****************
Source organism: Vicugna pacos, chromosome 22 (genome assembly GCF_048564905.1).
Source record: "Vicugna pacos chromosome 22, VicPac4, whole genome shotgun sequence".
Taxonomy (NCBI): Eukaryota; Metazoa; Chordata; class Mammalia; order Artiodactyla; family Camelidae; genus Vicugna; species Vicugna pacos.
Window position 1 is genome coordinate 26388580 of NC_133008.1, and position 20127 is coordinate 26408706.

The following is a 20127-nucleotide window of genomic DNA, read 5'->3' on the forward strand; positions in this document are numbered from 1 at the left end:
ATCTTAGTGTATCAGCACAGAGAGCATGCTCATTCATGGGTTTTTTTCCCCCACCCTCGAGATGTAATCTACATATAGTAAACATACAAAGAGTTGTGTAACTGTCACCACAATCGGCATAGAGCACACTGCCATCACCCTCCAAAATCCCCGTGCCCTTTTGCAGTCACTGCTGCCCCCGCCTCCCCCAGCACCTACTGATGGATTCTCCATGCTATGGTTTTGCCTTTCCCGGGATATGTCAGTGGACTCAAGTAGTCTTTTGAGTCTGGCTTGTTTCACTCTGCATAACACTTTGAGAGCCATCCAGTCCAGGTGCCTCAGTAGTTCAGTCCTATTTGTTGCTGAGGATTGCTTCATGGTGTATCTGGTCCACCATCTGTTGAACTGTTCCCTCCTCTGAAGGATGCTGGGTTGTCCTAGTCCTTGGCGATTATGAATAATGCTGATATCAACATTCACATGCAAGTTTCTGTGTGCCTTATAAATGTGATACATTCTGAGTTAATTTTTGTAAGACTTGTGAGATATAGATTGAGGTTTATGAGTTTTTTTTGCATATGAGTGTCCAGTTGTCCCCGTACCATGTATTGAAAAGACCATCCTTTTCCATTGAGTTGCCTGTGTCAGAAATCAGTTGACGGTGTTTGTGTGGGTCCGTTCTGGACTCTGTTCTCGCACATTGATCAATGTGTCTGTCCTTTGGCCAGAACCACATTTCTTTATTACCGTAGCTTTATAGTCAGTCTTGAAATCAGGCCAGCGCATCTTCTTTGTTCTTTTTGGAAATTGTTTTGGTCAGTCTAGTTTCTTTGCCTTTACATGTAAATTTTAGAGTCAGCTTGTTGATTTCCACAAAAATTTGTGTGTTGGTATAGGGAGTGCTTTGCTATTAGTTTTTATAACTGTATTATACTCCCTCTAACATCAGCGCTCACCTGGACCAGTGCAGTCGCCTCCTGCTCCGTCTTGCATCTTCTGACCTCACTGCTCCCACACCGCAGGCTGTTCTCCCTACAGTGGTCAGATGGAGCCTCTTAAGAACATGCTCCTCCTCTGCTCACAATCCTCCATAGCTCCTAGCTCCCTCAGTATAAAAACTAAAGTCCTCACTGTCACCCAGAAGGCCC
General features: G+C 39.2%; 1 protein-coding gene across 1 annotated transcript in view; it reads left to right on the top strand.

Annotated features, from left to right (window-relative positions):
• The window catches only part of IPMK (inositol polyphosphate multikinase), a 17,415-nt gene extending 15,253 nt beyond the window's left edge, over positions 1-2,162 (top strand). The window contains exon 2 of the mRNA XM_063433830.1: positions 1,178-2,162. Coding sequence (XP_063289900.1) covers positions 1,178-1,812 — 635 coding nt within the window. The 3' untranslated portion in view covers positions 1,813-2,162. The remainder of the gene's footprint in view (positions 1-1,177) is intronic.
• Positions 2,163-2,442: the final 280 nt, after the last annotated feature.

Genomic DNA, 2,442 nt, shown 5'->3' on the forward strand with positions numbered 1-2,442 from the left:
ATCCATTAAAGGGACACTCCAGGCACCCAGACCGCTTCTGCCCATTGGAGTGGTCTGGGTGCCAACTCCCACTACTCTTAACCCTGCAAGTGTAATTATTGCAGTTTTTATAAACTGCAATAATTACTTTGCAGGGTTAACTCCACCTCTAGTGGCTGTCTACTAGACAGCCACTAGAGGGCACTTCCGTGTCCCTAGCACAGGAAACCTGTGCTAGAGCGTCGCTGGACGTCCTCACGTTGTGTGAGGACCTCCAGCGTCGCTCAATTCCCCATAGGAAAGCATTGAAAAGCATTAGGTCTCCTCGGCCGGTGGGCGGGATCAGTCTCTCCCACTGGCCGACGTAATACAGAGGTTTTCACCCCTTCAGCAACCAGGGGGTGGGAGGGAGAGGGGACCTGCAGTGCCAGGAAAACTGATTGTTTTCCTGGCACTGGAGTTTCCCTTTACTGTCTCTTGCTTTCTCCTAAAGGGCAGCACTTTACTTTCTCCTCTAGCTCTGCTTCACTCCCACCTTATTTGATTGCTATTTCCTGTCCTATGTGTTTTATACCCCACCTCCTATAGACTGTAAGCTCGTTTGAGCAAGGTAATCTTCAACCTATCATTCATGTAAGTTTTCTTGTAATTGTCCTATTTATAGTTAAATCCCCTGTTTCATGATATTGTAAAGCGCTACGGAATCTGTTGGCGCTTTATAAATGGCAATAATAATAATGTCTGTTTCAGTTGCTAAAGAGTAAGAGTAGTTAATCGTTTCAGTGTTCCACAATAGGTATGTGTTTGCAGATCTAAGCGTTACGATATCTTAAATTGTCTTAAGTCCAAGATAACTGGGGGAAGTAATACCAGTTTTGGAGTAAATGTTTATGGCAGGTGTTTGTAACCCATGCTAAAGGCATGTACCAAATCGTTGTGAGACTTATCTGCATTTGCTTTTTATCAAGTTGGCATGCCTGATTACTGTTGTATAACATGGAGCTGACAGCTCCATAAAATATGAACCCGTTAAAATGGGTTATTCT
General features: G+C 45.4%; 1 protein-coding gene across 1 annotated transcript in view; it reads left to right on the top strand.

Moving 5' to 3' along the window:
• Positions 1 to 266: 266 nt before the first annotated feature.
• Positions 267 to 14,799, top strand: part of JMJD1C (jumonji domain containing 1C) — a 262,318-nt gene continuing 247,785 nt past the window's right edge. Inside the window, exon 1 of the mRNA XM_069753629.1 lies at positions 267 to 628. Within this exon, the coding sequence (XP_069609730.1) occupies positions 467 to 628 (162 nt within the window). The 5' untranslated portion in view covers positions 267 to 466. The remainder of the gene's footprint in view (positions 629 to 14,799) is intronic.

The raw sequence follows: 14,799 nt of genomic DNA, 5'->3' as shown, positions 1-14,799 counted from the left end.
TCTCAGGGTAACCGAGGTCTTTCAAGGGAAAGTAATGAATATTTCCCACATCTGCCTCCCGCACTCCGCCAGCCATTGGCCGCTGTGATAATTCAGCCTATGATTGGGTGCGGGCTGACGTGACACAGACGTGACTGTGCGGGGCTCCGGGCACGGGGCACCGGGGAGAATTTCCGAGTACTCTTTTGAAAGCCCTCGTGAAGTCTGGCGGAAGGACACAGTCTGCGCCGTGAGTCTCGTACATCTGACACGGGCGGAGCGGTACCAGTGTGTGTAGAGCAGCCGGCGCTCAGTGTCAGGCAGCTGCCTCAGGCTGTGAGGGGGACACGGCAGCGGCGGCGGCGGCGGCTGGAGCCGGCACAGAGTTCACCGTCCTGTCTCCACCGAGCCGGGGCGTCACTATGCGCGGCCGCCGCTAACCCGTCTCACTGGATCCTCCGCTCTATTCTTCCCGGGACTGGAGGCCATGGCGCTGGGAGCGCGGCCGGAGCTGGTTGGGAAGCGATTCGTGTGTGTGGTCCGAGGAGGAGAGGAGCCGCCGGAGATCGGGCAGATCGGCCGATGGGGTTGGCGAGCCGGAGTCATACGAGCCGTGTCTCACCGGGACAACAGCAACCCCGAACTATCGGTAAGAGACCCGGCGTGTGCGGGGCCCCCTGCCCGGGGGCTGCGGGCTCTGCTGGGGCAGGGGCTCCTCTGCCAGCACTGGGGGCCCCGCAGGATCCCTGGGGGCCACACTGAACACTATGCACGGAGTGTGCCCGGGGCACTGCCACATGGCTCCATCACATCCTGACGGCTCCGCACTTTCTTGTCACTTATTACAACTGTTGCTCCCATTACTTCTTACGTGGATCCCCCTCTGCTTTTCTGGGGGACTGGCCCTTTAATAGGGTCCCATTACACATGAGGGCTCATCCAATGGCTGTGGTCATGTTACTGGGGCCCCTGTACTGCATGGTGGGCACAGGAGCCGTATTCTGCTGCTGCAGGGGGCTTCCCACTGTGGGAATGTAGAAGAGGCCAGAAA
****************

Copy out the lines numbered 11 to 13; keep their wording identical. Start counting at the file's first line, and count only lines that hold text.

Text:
Genomic DNA, 2,442 nt, shown 5'->3' on the forward strand with positions numbered 1-2,442 from the left:
ATCCATTAAAGGGACACTCCAGGCACCCAGACCGCTTCTGCCCATTGGAGTGGTCTGGGTGCCAACTCCCACTACTCTTAACCCTGCAAGTGTAATTATTGCAGTTTTTATAAACTGCAATAATTACTTTGCAGGGTTAACTCCACCTCTAGTGGCTGTCTACTAGACAGCCACTAGAGGGCACTTCCGTGTCCCTAGCACAGGAAACCTGTGCTAGAGCGTCGCTGGACGTCCTCACGTTGTGTGAGGACCTCCAGCGTCGCTCAATTCCCCATAGGAAAGCATTGAAAAGCATTAGGTCTCCTCGGCCGGTGGGCGGGATCAGTCTCTCCCACTGGCCGACGTAATACAGAGGTTTTCACCCCTTCAGCAACCAGGGGGTGGGAGGGAGAGGGGACCTGCAGTGCCAGGAAAACTGATTGTTTTCCTGGCACTGGAGTTTCCCTTTACTGTCTCTTGCTTTCTCCTAAAGGGCAGCACTTTACTTTCTCCTCTAGCTCTGCTTCACTCCCACCTTATTTGATTGCTATTTCCTGTCCTATGTGTTTTATACCCCACCTCCTATAGACTGTAAGCTCGTTTGAGCAAGGTAATCTTCAACCTATCATTCATGTAAGTTTTCTTGTAATTGTCCTATTTATAGTTAAATCCCCTGTTTCATGATATTGTAAAGCGCTACGGAATCTGTTGGCGCTTTATAAATGGCAATAATAATAATGTCTGTTTCAGTTGCTAAAGAGTAAGAGTAGTTAATCGTTTCAGTGTTCCACAATAGGTATGTGTTTGCAGATCTAAGCGTTACGATATCTTAAATTGTCTTAAGTCCAAGATAACTGGGGGAAGTAATACCAGTTTTGGAGTAAATGTTTATGGCAGGTGTTTGTAACCCATGCTAAAGGCATGTACCAAATCGTTGTGAGACTTATCTGCATTTGCTTTTTATCAAGTTGGCATGCCTGATTACTGTTGTATAACATGGAGCTGACAGCTCCATAAAATATGAACCCGTTAAAATGGGTTATTCT
General features: G+C 45.4%; 1 protein-coding gene across 1 annotated transcript in view; it reads left to right on the top strand.